The State of Israel honored Ten Boom by naming her Righteous Among the Nations.

Ten Boom was knighted by the Queen of the Netherlands in recognition of her work during the war, and a museum in the Dutch city of Haarlem is dedicated to her and her family.

Religious views

Her teaching focused on the Christian Gospel, with emphasis on forgiveness. In her book Tramp for the Lord (1974), she tells the story of how, after she had been teaching in Germany in 1947, she was approached by one of the cruelest former Ravensbrück camp guards. She was reluctant to forgive him, but prayed that she would be able to. She wrote that,

For a long moment we grasped each other's hands, the former guard and the former prisoner. I had never known God's love so intensely as I did then.

She also wrote (in the same passage) that in her post-war experience with other victims of Nazi brutality, it was those who were able to forgive who were best able to rebuild their lives.

She was known for her rejection of the Pre-Tribulation Rapture doctrine. Her writings claim that it is without Biblical foundation, and she has claimed that the doctrine left the Christian Church ill-prepared in times of great persecution, such as in China under Mao Zedong. She appeared on many Christian television programs discussing her ordeal during the Holocaust, and the concepts of forgiveness and God's love.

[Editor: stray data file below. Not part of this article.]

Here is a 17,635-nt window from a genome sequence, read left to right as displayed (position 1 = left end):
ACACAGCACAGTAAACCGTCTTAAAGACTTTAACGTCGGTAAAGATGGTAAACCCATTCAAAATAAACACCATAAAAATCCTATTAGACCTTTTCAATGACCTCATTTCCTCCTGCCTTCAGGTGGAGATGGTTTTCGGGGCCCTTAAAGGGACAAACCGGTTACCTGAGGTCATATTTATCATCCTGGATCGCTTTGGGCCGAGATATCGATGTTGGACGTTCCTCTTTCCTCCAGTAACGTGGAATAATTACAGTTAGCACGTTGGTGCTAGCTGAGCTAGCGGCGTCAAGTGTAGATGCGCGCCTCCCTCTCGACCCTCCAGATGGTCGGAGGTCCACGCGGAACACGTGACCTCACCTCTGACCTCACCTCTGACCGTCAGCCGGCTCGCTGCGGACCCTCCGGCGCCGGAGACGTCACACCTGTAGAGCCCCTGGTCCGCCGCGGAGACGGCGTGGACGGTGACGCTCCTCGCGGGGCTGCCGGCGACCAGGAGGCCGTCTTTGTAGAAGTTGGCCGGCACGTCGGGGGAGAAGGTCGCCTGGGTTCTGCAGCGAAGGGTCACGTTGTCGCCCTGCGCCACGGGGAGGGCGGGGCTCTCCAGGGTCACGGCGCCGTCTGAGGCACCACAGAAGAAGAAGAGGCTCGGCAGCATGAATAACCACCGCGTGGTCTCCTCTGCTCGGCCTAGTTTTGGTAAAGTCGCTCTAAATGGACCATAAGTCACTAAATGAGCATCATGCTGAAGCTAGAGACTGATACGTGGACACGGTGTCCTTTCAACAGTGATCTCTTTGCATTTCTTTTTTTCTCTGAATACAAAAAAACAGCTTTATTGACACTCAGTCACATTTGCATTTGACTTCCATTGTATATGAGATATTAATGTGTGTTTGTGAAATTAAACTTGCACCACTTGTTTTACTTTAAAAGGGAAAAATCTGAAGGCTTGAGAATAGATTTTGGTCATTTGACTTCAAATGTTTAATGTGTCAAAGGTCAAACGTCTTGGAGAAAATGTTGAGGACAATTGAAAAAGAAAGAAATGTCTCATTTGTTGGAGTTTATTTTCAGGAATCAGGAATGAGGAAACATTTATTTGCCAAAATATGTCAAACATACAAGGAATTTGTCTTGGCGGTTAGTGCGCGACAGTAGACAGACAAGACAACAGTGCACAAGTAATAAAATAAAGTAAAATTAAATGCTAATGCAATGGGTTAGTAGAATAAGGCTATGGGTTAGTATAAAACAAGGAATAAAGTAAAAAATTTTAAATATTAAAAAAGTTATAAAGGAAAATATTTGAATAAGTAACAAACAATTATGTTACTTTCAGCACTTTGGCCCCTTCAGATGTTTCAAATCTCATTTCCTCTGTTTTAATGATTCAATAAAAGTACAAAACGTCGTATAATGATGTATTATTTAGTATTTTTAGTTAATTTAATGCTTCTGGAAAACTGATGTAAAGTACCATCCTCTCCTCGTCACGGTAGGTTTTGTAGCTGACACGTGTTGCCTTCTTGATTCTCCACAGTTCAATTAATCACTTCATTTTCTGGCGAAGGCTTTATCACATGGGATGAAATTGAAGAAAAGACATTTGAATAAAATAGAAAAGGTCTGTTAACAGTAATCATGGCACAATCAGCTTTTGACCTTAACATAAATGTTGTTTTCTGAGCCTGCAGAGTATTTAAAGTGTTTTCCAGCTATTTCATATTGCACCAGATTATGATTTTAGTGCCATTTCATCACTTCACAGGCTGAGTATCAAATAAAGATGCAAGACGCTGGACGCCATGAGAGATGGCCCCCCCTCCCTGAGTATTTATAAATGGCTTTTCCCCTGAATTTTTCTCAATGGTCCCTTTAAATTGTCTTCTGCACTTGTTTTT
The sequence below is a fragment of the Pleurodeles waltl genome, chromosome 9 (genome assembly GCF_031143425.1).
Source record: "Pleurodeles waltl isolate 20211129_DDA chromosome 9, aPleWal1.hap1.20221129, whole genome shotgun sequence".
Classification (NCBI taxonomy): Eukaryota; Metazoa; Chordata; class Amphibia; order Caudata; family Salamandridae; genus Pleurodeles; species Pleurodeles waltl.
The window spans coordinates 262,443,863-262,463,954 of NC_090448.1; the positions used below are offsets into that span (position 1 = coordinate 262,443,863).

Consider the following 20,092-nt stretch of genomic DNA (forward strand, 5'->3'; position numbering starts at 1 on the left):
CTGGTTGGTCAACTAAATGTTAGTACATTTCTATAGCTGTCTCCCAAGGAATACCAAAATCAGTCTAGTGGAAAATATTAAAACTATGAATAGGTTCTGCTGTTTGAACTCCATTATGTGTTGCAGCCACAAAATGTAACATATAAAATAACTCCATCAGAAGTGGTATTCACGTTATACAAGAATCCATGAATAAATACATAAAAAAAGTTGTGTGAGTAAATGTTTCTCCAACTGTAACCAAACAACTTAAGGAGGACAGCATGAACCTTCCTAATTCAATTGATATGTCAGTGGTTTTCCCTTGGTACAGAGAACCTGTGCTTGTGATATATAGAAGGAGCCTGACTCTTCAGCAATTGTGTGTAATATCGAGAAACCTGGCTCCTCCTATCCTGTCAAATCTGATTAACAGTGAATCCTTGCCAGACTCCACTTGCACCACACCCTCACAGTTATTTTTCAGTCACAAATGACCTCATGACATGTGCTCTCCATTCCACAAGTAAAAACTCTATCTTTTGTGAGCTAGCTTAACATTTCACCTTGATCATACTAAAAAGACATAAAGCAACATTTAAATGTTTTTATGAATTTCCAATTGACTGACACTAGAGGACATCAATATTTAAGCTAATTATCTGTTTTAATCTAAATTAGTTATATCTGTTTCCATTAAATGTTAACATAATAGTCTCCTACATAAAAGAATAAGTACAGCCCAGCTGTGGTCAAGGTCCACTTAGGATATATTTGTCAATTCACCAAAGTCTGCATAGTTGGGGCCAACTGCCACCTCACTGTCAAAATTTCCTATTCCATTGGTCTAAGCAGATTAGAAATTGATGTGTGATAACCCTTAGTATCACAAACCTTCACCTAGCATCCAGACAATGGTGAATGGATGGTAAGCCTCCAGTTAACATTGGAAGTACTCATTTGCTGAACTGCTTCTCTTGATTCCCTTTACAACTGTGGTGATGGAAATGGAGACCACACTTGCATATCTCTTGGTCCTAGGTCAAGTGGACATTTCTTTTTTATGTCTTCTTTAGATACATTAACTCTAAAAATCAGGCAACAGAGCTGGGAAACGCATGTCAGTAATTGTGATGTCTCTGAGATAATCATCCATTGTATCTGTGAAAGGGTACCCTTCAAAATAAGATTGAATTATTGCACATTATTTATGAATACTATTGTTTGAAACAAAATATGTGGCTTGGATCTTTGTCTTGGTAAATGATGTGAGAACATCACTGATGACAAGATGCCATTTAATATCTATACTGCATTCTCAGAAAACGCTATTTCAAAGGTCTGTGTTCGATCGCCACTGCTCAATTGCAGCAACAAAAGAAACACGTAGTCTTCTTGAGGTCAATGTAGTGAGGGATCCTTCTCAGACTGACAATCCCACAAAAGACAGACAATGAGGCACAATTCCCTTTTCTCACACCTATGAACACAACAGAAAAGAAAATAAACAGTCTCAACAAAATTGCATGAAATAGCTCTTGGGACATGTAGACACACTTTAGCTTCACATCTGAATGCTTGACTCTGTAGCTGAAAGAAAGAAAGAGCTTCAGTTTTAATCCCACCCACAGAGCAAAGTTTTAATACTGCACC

• Corrie ten Boom with John and Elizabeth Sherrill, The Hiding Place, Guideposts Associates, 1971. ISBN 0-340-17930-9, ISBN 0-340-20845-7
  • Corrie ten Boom with Jamie Buckingham, Tramp for the Lord, 1974, Hodder and Stoughton, London.
  • Corrie ten Boom, Not Good If Detached, Christian Literature Crusade, 1980.
  • Corrie ten Boom, Amazing Love, Christian Literature Crusade, 1982.
  • Corrie ten Boom, Defeated Enemies, Christian Literature Crusade, 1983.
  • Corrie ten Boom, Common Sense Not Needed-Revised, Christian Literature Crusade, 1994.
  • Corrie ten Boom, Marching Orders for End Battle, Christian Literature Crusade.
  • Corrie ten Boom, Plenty for Everyone, Christian Literature Crusade, 1980.
  • Corrie ten Boom, In my Father's House, 1976.
  • Corrie ten Boom, Each New Day, 1981.
  • Corrie ten Boom, Father Ten Boom, God's Man, Fleming H Revell Co, 1978.


  1. ^
  2. ^ Ten Boom, Corrie, with John and Elizabeth Sherrill (1976). However, the Jews they had been hiding at the time of their arrests remained undiscovered, and all but one survived the Occupation.

External links

Simple English

Cornelia Johanna Arnolda ten Boom (or just Corrie ten Boom) (April 15, 1892April 15, 1983) was a Dutch Christian Holocaust survivor. She helped many Jews escape the Nazis during World War II. Ten Boom co-wrote her autobiography, The Hiding Place. It was later made into a movie of the same name. In December of 1967, Ten Boom was given the award of Righteous Among the Nations by the State of Israel.